Book Title: Boko Haram in Nigeria: Historical and Political-Economic Exploration, by Kola Ibrahim, 2015
As a testament to Samuel Huntington’s Clash of Civilisation theory, which is also manifesting in what Mary Kaldor describes as ‘new wars’, a new dimension of conflicts has established itself in International politics. These conflicts now come in form of armed insurgency, violent secessionist, ethno-religious conflicts etc. Africa, no doubt occupies an important seat in the theatre of war.
In Nigeria, Jama’atu Ahlis Sunna Lidda’ Awati Wal-Jihad popularly called Boko Haram has been responsible for the death of over 14,000 people (both combatants and civilians), displacement of over 1.5 million persons, destruction and loot of properties worth billions of naira, abduction of over 220 school girls from Chibok secondary school, bombings of several high profile institutions amongst others. With the Nigerian government and their International principals bereft of any practical solution on how to curb the menace, Kola Ibrahim’s work ‘Boko Haram in Nigeria: Historical and Political-Economic Exploration’ comes to their rescue.
The book provides a scientific analysis of the causes, escalatory factors, response efforts targeted at the conflict and chart a way forward out of this seemingly hopeless state. In what appears to be a complete departure from the conventional method of analysing the conflict, he contends that any investigation into the conflict should not be done outside of the political economy of the society. In total conformity to his hypothesis, Boko Haram and other various ethno-religious terrorist groups are offspring of capitalism and imperialism, the current socioeconomic system embraced by Nigeria and their international principals and not until this system is overthrown all efforts at combating terrorism will only be tantamount to enclosing water in a basket. Even if the government manages to defeat Boko Haram under this current arrangement, it will only enthrone negative peace if the underlining causes of the conflict are not addressed.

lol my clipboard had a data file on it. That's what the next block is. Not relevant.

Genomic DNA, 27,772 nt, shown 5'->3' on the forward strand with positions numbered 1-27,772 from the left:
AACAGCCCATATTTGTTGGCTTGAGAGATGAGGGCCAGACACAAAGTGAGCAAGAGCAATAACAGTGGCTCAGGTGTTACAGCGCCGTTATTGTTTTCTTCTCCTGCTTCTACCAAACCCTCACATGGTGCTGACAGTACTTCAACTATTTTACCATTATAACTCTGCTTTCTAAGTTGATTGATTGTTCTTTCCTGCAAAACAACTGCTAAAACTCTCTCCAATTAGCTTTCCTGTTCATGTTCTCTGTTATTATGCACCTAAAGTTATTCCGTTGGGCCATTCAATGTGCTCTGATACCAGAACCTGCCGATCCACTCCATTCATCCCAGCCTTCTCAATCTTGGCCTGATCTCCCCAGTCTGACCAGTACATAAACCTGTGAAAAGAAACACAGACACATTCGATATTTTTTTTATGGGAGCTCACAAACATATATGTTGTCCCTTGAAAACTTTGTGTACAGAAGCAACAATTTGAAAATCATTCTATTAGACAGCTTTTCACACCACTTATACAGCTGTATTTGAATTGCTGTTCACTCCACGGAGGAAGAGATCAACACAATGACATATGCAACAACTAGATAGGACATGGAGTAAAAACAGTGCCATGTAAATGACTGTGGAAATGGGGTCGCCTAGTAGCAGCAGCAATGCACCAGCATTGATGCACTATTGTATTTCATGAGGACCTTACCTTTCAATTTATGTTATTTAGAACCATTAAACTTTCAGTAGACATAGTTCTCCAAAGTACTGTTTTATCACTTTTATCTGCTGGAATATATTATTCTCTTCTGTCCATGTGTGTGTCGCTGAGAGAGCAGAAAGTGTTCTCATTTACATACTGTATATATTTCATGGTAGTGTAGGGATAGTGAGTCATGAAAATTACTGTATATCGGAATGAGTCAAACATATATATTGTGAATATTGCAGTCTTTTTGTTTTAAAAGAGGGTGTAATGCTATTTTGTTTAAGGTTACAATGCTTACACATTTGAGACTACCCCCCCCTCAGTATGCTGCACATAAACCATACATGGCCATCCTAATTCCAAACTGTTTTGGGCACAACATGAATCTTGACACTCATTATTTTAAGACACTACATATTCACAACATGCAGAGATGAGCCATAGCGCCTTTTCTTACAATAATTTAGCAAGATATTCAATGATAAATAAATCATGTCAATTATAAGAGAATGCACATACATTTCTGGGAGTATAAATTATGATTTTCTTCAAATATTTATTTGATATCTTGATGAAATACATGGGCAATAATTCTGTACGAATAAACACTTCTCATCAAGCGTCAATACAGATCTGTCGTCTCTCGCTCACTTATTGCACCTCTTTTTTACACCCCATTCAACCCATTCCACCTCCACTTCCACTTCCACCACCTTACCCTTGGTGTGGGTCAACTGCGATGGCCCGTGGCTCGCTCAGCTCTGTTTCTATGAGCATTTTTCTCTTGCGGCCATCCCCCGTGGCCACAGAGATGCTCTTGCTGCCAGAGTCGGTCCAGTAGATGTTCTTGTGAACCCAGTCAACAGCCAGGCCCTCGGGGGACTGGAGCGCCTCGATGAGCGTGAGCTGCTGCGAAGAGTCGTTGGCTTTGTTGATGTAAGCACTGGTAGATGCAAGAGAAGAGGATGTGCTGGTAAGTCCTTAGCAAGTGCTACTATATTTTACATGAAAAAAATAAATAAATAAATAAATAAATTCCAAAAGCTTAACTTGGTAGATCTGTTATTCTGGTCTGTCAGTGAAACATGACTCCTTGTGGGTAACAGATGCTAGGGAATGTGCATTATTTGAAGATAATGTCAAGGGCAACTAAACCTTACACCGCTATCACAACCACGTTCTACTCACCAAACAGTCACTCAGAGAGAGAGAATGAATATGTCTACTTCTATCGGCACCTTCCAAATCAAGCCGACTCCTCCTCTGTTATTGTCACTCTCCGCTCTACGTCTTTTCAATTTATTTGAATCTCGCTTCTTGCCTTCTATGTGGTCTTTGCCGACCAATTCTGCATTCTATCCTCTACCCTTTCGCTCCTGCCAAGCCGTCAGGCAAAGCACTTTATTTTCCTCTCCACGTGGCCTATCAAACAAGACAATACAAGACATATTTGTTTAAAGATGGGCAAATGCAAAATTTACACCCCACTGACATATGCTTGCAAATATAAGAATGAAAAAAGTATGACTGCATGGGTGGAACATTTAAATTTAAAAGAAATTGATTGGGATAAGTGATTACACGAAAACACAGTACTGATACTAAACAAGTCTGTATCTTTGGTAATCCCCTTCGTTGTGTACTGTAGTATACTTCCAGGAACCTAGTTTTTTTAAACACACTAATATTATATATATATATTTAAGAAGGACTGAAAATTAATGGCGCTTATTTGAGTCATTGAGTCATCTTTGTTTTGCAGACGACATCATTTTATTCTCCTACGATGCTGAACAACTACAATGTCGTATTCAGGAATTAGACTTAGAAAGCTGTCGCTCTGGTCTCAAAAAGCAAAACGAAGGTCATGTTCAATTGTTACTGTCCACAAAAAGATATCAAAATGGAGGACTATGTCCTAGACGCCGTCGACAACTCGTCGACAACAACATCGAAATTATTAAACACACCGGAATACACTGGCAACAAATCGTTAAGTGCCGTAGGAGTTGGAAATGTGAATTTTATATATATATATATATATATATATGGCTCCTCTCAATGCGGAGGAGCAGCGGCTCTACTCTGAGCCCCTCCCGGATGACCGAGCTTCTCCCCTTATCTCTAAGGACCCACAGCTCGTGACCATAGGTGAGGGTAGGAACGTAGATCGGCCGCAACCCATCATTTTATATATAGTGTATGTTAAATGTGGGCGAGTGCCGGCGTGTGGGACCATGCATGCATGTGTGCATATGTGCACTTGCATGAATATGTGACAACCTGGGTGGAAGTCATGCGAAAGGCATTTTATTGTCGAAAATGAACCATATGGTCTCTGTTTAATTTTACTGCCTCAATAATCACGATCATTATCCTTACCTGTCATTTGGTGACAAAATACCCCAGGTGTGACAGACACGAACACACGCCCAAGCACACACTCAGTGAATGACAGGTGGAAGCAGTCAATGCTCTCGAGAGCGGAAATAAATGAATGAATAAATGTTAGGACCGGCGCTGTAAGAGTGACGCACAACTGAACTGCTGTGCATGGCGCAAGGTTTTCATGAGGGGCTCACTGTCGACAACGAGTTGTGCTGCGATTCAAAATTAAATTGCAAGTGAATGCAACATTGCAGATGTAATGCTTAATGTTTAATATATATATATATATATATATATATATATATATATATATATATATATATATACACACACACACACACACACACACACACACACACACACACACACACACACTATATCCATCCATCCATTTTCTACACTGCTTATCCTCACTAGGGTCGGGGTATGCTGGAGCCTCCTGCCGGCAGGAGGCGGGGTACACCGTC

However, it is my view that any effort at understanding the trajectory of religious fundamentalism in Nigeria should not ignore the rise and fall of the Maitatsine movement. In the same manner that Boko Haram rise was traced in scientific details to the Uthman dan Fodio Jihad, a detailed analysis of the Maitatsine movement should be done while drawing out similarities with Boko Haram. This work provides little insight into the movement. Of course, this is compensated for by the deep and detailed analyses from various angles, of the rise of terrorism, religious fundamentalism and terrorism, and Boko Haram in particular. This gives a general understanding of various strands of religious fundamentalism and terrorism, including Maitatsine movement.
Also, the use of the word tribe in describing the uniqueness of our culture and relations may not be accurate. Of course, the author used ‘tribe’ and ‘ethnic groups’ interchangeably, which may seem simple and easy to use, especially when writing for general and varied readers, it is…